Freddy is now back to normal and has had his stiches out, he and Misty are again the best of friends. I'm not too sure how happy they are going to be later on this week, a friend has asked us if we can give a home to one of his late fathers kittens, as this friend keeps us well supplied in fresh trout and salmon we cant really refuse, not that we needed too much convincing. I just hope the kittens take to the new one.
Red Admiral enjoying the Marjoram flowers.

Thursday, August 21, 2014

Moving towards Autumn.

This weeks flowers.
There is a definite chill in the air once the sun has gone down, the  summer is slowly moving towards autumn.
Another three pounds of cherry tomatoes.
Tomatoes are ripening quickly now and we should be able to bottle some or make tomato puree. The beans and peas are still producing masses of pods, we can't keep up with the runner beans or the cucumbers, the root crops are all doing well, lots of veg for winter soups and stews.
Purple sprouting broccoli and curly kale planted as four inch high seedlings only a month ago have now turned into triffids, this is the last of the green crop plantings for this year, all that remains is planting of Garlic in October and over wintering Onions in November, it will then be time to put the veg garden to bed with lots of compost on the beds, to rot down during the winter.
The Tansy is looking great.
The high summer flowers are now giving way to late summer ones which seem to be mainly yellows
Bergamot, the leaves are highly scented.
and purple, very 1960's colouring.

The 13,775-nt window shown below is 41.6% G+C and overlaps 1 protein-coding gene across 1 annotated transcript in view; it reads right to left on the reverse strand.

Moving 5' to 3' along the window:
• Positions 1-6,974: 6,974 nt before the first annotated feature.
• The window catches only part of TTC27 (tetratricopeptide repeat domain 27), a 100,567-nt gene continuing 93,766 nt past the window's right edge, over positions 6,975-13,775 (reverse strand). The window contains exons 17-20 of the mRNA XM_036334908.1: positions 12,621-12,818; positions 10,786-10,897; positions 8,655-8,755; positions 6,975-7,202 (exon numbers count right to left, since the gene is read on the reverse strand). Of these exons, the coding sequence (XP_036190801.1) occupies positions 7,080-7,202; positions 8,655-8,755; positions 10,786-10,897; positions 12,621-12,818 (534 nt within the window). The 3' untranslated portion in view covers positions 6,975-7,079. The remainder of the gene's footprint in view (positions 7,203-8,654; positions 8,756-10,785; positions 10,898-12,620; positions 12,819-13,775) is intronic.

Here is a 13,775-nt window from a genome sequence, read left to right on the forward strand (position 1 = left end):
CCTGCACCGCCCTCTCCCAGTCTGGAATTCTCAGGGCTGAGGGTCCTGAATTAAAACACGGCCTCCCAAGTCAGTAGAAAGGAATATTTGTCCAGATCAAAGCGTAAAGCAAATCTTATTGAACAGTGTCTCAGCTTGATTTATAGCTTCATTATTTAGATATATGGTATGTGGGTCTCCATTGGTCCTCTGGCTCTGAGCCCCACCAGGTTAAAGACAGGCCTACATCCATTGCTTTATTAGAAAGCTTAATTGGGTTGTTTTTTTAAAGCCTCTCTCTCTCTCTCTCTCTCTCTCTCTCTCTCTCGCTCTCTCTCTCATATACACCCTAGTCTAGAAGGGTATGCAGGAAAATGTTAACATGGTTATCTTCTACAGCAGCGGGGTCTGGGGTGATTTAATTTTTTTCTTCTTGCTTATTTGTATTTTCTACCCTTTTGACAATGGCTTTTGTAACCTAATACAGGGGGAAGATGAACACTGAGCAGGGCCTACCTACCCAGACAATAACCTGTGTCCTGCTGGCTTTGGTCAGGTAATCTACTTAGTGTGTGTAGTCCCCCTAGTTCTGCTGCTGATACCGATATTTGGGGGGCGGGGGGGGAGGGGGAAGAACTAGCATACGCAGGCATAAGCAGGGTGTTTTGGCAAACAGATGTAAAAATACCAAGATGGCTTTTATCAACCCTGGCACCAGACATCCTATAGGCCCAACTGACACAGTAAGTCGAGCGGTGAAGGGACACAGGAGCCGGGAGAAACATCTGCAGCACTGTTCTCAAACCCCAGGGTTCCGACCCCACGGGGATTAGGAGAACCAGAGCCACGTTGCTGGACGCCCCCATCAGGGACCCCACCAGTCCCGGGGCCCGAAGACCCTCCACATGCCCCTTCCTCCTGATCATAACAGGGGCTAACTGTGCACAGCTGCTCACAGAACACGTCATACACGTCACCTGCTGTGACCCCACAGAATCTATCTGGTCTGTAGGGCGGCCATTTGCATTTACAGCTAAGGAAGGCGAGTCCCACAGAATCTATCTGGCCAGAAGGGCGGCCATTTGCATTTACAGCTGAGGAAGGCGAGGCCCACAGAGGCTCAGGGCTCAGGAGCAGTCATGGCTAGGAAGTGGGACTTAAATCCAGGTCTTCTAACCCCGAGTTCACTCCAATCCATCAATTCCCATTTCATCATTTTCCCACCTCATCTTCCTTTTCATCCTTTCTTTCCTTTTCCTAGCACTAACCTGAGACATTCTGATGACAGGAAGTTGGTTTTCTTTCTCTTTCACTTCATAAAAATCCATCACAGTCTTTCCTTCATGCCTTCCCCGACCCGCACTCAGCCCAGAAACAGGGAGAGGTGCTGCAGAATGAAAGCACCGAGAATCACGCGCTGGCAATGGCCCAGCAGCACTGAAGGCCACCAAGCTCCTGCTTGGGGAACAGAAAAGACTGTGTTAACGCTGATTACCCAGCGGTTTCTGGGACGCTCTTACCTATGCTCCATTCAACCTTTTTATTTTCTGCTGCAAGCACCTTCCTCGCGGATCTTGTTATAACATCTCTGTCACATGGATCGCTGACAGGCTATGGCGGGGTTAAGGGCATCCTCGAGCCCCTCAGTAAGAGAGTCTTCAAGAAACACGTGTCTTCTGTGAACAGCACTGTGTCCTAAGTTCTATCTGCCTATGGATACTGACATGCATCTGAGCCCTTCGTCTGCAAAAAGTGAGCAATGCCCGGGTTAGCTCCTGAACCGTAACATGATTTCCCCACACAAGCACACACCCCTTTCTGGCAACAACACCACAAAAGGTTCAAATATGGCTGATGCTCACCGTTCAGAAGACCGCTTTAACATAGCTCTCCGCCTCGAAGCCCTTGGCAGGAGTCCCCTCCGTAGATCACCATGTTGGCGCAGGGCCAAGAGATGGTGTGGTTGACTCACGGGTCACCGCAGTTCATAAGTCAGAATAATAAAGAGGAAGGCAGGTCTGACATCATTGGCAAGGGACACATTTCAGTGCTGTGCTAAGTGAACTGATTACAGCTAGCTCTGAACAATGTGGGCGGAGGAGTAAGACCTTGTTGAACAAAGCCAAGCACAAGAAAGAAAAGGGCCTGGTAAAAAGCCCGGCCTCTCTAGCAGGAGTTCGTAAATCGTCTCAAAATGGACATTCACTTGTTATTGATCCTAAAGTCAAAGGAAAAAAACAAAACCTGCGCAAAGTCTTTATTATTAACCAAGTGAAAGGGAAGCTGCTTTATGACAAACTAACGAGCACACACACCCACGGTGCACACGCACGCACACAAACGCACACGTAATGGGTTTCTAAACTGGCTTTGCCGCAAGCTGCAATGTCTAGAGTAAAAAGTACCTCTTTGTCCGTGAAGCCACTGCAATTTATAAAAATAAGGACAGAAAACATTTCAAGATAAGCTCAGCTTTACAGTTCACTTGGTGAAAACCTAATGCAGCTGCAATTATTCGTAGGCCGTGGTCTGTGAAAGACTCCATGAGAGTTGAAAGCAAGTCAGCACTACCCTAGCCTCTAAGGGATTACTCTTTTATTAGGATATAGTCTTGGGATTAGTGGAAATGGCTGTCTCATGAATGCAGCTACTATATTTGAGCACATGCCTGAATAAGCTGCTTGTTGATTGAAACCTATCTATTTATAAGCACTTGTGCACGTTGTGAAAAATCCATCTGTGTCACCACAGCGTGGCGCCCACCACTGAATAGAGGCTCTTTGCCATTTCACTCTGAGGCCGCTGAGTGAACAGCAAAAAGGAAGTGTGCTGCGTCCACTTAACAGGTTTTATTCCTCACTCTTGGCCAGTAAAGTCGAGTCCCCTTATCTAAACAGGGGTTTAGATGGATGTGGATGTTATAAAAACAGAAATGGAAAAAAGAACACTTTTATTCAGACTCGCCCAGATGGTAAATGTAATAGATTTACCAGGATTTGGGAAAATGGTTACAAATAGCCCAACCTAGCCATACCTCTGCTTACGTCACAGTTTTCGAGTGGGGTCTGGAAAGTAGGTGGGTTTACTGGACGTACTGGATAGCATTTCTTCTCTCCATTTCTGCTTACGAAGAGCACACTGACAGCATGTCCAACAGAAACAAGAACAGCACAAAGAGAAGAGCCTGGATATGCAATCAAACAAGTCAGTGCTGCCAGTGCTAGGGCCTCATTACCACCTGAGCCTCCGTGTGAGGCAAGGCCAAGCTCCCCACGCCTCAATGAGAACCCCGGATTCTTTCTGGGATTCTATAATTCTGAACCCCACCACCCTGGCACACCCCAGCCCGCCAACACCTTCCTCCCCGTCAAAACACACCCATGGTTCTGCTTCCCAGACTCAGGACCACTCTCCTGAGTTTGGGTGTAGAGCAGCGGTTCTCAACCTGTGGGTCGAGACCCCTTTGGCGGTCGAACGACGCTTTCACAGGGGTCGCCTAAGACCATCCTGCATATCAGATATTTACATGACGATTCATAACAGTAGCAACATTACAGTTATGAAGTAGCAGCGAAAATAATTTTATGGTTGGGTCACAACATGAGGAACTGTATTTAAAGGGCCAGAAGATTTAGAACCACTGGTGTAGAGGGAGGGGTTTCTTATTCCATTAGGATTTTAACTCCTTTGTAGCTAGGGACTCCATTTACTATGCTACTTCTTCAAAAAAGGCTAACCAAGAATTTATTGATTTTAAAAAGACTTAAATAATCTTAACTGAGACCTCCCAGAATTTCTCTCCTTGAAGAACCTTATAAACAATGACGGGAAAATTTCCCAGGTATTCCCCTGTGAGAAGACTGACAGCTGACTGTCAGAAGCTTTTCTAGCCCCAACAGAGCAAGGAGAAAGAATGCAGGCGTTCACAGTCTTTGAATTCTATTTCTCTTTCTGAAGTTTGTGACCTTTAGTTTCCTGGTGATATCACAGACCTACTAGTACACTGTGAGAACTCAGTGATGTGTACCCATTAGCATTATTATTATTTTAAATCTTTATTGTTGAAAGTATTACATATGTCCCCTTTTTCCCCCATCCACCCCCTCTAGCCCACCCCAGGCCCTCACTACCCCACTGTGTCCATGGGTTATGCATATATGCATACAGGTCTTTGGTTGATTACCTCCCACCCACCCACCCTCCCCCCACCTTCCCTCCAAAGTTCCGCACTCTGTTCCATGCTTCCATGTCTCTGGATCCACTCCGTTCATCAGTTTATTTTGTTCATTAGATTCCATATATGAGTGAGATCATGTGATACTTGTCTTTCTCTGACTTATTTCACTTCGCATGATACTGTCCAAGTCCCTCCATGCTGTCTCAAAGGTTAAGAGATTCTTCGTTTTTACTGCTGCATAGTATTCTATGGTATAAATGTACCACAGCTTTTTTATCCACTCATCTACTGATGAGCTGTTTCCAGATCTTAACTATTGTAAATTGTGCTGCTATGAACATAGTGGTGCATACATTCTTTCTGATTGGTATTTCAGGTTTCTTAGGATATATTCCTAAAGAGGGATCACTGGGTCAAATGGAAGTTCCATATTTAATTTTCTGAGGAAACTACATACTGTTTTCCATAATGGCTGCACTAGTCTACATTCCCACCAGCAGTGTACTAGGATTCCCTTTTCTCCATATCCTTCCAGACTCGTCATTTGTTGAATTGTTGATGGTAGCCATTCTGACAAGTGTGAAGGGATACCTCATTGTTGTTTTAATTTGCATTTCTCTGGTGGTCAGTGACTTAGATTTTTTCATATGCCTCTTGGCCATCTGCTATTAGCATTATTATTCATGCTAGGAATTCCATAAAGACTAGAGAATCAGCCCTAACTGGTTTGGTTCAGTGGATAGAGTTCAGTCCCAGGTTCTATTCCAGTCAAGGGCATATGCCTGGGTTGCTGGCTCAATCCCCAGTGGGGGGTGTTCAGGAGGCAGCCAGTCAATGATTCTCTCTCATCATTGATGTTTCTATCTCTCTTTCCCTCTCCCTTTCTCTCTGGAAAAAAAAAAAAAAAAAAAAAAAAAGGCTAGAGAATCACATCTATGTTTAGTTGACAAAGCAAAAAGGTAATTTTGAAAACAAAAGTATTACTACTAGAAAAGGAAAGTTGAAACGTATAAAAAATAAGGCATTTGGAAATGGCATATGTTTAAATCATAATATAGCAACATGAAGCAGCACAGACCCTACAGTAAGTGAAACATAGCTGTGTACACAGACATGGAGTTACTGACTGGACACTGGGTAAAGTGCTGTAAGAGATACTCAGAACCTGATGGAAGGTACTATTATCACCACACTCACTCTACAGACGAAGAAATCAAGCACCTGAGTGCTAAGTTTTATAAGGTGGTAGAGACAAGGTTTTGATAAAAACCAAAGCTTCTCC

There is always something to be done in the garden.
There will be new flower plants to plant into the latest bed currently under construction,  some well established plants need to be split,  a new hedge needs to be planted,and no doubt I will find room for more bulbs,
I do like a colourful garden, I wish I could find something that blooms during November and December, I'm sure there is something other than winter heathers and pansies.
Freddy making a good recovery.
Freddy is now home and making good progress, he and Misty are now the best of friends again, Misty seems to have got over her jealousy and they have wonderful games together.
Today Porky the second pig went to the butcher, Matt turned up on the dot of eight am with the promised extra pair of hands,  Simon armed with a bucket of feed and a packet of ginger biscuits led the pig, Matt behind her cut of any chance of her going backwards. The whole loading was done in just twenty three minutes, a vast improvement on last weeks effort of an hour  and a half, maybe we can repay the favour to Matt by helping when his pigs have to take the final trip. Many thanks Matt.

Gladiolus Murielae, highly perfumed and late flowering.

Monday, August 18, 2014

The perfect garden.

Once again this weekend saw us taking a trip to Co. Sligo to yet another Secret Garden.
The best use of Artichoke.
 This one was a coastal walled garden ( every gardeners dream) in Easkey, a place renowned for it's surfing beaches.
If I ever won the lottery and money was no object this garden is exactly what I would have designed.
The Old Rectory in Easkey is a two acre garden set within walls
, wonderful herbaceous beds, full of colour, with some unusual plants
                                including a giant Bromeliad,
a youngish orchard of about one acre in which their hens roam freely,